Earthy yet glamorous, this beautiful safari escape co-exists harmoniously with the beasts of the spectacular Okavango Delta in Botswana
Surrounded by a forest of wild palms and fig trees, and inspired by the nests of weaver finches and the armoured shell of pangolins, Sandibe Safari Lodge appears like a mythical village hidden in the heart of Botswana's Okavango Delta — one of Africa's densest and most diverse wildlife habitats.
Commissioned by luxury experiential travel company &Beyond, Sandibe was designed by London-based practice Michaelis Boyd Associates in collaboration with South African firm Nicholas Plewman Architects (plewmanarchitects.co.za). Constructed sans concrete and using biodegradable materials, Sandibe is as ecofriendly as it is stunning.
Separated from civilisation by a hundred miles of swampland, grassland and river crossings, Sandibe is respectfully designed and built around the site's existing trees, so its ecological impact is minimal.
"The task was to replace an old lodge building located on a Unesco World Heritage Site in northwest Botswana with a dramatic design that would provide a lighter, more sustainable footprint while ensuring a five-star experience that captured the tranquility of the Okavango Delta region," says Alex Michaelis, one of the founders of Michaelis Boyd Associates (michaelisboyd.com).
All concrete from the former lodge was removed and the design team ensured that noconcrete was used at all in the over-ground construction of the new buildings. All timber for the project was sourced from sustainable forests and, where possible, elements from the original lodge, such as Zambian hardwood and support columns, were upcycled.
"The Botswana government requires that 70 per cent of total energy consumption should be generated from renewable energy sources. We responded to this by using photovoltaic cells to produce electricity. We used solar-thermal panels and heat exchangers to transfer surplus heat generated by refrigeration units for the hot water," says Michaelis' partner Tim Boyd.
"Lighting was kept to a minimum to avoid disturbing the animals at night, and the buildings blend in so well with the surrounding environment that the abundant wildlife in the area continue to live on the site oblivious to the existence of the lodge."
Over time, Boyd expects that the timber of the buildings will turn grey, enabling the lodge to completely blend into the landscape.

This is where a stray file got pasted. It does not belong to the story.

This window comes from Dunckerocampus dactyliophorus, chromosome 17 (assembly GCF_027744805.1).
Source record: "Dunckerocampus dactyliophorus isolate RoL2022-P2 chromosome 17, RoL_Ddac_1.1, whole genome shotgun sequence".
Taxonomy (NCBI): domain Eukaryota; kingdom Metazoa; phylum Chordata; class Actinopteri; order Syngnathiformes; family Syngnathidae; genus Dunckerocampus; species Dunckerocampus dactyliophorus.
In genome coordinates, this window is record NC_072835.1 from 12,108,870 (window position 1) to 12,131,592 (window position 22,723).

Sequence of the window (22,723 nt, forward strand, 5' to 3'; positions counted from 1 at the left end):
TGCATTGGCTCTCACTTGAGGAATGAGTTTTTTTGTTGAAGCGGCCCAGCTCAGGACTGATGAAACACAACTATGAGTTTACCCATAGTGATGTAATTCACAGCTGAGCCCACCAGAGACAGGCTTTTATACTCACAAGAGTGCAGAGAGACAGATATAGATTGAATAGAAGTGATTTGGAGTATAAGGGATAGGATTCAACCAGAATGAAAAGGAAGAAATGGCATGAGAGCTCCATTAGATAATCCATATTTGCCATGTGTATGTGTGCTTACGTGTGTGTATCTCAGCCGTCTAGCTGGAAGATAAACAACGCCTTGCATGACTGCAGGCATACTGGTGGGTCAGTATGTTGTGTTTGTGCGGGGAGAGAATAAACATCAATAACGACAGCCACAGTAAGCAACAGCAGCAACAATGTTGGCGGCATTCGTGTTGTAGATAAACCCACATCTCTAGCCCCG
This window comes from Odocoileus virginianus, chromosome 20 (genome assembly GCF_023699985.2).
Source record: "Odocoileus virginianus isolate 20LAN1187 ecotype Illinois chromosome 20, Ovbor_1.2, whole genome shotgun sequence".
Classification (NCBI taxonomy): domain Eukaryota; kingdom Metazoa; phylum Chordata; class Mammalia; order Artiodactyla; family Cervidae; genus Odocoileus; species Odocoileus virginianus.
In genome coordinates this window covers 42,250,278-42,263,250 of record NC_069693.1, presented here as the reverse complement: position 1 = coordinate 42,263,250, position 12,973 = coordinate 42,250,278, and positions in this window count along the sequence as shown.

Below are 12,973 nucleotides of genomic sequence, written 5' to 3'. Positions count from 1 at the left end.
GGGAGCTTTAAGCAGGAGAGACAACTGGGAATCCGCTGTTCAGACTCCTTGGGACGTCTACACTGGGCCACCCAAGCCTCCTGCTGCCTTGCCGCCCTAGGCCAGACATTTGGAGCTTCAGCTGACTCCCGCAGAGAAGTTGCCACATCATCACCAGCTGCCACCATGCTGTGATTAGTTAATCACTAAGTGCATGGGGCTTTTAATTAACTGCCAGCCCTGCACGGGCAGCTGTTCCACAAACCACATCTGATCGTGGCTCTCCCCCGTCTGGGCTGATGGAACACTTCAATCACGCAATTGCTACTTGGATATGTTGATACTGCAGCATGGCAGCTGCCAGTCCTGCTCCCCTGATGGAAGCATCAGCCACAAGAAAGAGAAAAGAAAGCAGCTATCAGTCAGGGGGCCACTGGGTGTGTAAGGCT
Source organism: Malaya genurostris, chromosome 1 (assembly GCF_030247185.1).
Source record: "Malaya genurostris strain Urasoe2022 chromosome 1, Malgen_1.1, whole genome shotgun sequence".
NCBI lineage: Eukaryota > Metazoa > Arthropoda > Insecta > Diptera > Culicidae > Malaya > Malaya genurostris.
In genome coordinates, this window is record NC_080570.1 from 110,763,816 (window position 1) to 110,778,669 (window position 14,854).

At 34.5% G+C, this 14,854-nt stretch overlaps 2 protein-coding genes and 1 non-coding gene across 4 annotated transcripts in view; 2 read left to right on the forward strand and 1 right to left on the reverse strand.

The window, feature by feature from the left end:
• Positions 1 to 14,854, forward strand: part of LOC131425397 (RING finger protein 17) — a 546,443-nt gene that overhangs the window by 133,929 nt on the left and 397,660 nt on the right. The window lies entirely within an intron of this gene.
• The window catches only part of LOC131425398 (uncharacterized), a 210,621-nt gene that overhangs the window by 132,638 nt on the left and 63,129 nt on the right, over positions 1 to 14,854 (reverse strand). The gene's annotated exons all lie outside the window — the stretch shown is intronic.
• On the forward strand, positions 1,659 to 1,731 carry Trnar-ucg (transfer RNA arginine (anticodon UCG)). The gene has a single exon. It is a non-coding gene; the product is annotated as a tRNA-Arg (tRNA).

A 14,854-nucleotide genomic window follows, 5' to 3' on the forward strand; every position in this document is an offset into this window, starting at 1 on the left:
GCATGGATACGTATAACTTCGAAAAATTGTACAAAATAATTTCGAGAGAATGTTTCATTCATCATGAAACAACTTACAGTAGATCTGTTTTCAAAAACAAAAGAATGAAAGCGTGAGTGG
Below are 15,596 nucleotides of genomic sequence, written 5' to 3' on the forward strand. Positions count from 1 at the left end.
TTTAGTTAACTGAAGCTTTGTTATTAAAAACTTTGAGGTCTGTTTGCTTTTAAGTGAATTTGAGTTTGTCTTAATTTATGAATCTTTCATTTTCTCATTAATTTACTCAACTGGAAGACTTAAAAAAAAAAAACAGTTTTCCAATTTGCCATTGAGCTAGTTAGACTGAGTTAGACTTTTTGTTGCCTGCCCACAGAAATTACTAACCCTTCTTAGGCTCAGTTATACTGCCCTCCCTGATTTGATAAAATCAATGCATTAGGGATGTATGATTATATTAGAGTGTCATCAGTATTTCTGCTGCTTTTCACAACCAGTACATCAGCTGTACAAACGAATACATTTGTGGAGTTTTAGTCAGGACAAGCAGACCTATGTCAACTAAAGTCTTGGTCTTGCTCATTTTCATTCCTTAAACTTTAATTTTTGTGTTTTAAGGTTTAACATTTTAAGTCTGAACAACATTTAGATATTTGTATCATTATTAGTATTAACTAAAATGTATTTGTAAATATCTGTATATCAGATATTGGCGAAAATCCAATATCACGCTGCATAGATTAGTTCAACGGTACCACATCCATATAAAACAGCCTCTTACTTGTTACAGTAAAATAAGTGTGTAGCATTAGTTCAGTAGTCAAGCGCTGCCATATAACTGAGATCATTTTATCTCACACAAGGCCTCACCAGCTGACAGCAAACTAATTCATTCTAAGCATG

The interiors, orchestrated by Fox Browne Creative, are a clear transition from the typically dark interiors of traditional safari lodges. The use of neutral colours, natural materials, white washed timber walls and highlights of copper created a sumptuous, cosy and serene ambience.
Comprising a main building surrounded by 12 nest-shaped guest suites, the striking cedarshingle
façade of the suites resemble the hard scaly shell of the insect-eating pangolin, while sweeping, curved timber ribs give each structure a rounded, organic, and sculptural form.
According to Michaelis, the aesthetics were influenced by the nests of the indigenous weavers and the elusive, nocturnal pangolin, a type of anteater that is covered in tough overlapping scales with an undulating elongated body. "The pangolin inhabits and carries its shelter with it, creating a home however far it travels. This influence can be seen in the private seating areas adjoining each suite, and the lounge in the main building with its curved walls embracing an open log fire, creating a feeling of seclusion and shelter," he says.
Guests arrive at a drop off point not far away from the building. Initially there is no sign of habitation. Then, they are led through a bower woven from saplings and laths to a threshold, where they get their first glimpse of the lodge, nestled between the trees.
This is an excerpt from the “Beauty & the beasts" article from the May 2017 issue of Perspective magazine.
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